A journalist by profession, Fodor was no pushover. At séances, he was open to the voices of the dead emanating from the afterlife, but still prepared to uncover and debunk fraud. In a seven-part series written for the weekly newsmagazine The Leader, he exposed the phony levitations, table-rappings and other shabby tricks of a number of fashionable psychics. (He caught one charlatan actually wrapped in a white sheet.) As Summerscale dryly observes of Fodor’s conscientious efforts to play detective: “He was learning that the golden age of psychical study was also the heyday of the supernatural hustle.”

Unlike the showy theatrics adopted by other psychics, Alma’s displays of otherworldly powers were remarkably modest. Except for the pretty rings that seemed to fly through the air onto her fingers, the spoils from her “psychic shoplifting” at down-market shops like Woolworth’s were humble. Local newspapers made note that, unlike the “honest, upright ghosts of decaying castles and ancient halls,” Alma’s mischievous poltergeists were “domestic hoodlums: destructive, subversive, uncouth” spirits plucked from the low end of the social scale. Even on the psychic plane, it seems, the rigid order of England’s class system remained intact.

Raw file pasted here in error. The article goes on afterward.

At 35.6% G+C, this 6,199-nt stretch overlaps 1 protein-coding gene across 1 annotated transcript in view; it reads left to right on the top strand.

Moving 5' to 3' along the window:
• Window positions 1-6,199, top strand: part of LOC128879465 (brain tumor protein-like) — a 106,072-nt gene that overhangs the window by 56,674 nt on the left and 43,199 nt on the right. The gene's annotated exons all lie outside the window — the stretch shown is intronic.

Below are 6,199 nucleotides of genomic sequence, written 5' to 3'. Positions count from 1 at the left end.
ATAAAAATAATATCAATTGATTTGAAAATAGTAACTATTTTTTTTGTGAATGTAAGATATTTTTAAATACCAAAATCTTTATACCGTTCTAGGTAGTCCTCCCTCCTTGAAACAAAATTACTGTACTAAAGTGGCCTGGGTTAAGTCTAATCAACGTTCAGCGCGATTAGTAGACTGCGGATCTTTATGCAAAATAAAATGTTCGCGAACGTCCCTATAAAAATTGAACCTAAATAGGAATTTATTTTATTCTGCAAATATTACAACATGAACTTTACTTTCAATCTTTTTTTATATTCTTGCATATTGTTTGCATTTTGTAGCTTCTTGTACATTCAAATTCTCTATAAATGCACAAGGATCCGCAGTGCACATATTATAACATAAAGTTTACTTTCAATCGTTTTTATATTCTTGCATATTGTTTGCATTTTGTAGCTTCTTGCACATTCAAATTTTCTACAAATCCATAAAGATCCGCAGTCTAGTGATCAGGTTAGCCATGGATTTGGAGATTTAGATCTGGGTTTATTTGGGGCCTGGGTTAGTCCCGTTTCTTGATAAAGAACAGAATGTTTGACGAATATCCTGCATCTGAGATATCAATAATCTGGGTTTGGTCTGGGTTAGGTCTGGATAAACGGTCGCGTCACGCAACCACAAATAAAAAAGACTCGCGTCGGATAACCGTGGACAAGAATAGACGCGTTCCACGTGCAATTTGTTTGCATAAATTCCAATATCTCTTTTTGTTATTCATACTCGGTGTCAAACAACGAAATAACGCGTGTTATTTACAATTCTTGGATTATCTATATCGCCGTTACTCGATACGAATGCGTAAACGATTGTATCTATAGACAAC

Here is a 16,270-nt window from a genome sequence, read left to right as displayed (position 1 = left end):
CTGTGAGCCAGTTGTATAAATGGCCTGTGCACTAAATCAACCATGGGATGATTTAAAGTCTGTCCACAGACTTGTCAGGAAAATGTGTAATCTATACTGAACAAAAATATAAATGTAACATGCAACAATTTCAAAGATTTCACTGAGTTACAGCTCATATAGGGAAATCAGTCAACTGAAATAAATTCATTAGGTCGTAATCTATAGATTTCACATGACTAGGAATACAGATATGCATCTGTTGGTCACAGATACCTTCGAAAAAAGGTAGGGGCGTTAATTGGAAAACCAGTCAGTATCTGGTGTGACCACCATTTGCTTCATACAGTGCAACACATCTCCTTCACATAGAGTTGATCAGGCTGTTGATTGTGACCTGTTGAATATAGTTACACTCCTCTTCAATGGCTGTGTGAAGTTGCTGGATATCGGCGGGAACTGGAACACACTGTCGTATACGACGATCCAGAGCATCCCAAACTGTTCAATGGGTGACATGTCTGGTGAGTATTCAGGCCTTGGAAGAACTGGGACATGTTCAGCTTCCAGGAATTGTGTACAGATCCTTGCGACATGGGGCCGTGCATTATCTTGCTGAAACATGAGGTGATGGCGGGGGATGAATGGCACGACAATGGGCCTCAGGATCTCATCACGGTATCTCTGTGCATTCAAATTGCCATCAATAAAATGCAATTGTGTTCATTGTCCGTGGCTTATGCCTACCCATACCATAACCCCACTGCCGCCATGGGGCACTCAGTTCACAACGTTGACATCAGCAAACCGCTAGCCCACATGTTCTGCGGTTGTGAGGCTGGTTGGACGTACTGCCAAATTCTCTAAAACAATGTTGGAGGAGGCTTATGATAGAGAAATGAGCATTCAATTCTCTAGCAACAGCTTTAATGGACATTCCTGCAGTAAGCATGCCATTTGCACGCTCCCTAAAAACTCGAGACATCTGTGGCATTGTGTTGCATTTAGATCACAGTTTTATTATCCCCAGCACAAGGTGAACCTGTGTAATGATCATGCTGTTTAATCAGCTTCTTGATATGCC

As amateur detectives go, Fodor can be humorless, but he’s redeemed by his earnestness. There’s something endearingly boyish about his awed wonder when a glove Alma was wearing on her right hand suddenly peeled off and reappeared on her left hand, or when the wristwatch he slipped into her right coat pocket mysteriously migrated over to her left coat pocket. But he soon began to suspect that Alma was a fraud, becoming so skeptical that he was even drummed out of the International Institute for Psychical Research, which was worried about how he had conducted himself during the investigation.

It’s easy to understand what Fodor hoped to gain from proving that poltergeist activity was triggered by trauma. But what about Alma? What was in all this for her, aside from some cheap jewelry? Well, this is where the Jungians take over from the Freudians. Always prescient about the social status of the women she studies, Summerscale notes that Alma was the very model of a colorless, faceless, powerless housewife. But a housewife with psychic powers could escape those social constraints. “A medium could undertake extravagant feats of mobility — astral projection, transfiguration, time travel, levitation,” Summerscale notes, “and in doing so escape the constraints of her gender and her class.”

It wasn’t exactly the same as turning herself into an all-powerful male, but it was close enough.